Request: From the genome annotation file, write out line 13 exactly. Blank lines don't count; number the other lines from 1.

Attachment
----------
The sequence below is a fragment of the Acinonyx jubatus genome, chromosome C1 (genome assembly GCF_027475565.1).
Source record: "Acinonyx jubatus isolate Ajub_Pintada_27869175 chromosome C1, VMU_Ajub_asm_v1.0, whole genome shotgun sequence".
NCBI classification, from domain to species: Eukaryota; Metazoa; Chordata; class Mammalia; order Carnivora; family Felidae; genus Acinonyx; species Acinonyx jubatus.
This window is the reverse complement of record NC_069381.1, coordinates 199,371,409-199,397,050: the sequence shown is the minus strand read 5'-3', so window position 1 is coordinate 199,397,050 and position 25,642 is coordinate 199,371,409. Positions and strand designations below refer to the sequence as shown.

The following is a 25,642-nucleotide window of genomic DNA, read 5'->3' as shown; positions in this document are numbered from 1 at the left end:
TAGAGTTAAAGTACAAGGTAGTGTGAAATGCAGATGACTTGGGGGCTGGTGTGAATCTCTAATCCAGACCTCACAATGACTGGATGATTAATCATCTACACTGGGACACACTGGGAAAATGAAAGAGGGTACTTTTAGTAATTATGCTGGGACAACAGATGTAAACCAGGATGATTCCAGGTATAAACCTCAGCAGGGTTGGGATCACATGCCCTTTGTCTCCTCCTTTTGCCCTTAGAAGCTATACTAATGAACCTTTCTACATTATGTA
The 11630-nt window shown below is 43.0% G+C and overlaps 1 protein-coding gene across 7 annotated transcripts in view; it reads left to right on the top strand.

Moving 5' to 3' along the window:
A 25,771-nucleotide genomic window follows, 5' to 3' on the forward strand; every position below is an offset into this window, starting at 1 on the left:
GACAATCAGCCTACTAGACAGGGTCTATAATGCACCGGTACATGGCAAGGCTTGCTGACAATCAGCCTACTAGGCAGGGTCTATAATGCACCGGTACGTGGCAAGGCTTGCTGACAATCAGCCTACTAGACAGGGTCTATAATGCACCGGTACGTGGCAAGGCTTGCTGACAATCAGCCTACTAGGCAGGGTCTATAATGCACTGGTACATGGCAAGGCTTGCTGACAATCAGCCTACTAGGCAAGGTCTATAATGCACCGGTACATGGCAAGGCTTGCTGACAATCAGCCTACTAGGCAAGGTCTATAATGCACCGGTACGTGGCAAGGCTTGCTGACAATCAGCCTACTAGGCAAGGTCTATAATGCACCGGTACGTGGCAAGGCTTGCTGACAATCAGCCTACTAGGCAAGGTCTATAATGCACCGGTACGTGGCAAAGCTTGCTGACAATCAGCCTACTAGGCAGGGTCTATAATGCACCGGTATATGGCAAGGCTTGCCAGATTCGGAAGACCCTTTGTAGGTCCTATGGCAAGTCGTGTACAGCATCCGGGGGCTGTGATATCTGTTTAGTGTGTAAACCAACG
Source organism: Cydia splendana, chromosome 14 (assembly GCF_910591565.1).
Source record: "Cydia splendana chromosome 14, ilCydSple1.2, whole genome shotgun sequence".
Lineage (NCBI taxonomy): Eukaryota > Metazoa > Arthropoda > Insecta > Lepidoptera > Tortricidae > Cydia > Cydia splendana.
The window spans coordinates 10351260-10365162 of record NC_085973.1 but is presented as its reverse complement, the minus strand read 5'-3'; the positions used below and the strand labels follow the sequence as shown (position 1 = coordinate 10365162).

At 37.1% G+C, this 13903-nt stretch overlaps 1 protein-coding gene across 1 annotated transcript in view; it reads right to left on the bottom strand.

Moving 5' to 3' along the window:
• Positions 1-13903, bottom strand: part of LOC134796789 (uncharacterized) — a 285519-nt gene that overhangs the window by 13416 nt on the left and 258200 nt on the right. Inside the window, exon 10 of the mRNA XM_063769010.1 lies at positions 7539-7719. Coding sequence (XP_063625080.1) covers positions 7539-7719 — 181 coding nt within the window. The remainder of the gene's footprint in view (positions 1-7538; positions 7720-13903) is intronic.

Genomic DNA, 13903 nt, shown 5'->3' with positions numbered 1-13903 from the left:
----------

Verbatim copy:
Lineage (NCBI taxonomy): Eukaryota > Metazoa > Arthropoda > Insecta > Lepidoptera > Tortricidae > Cydia > Cydia splendana.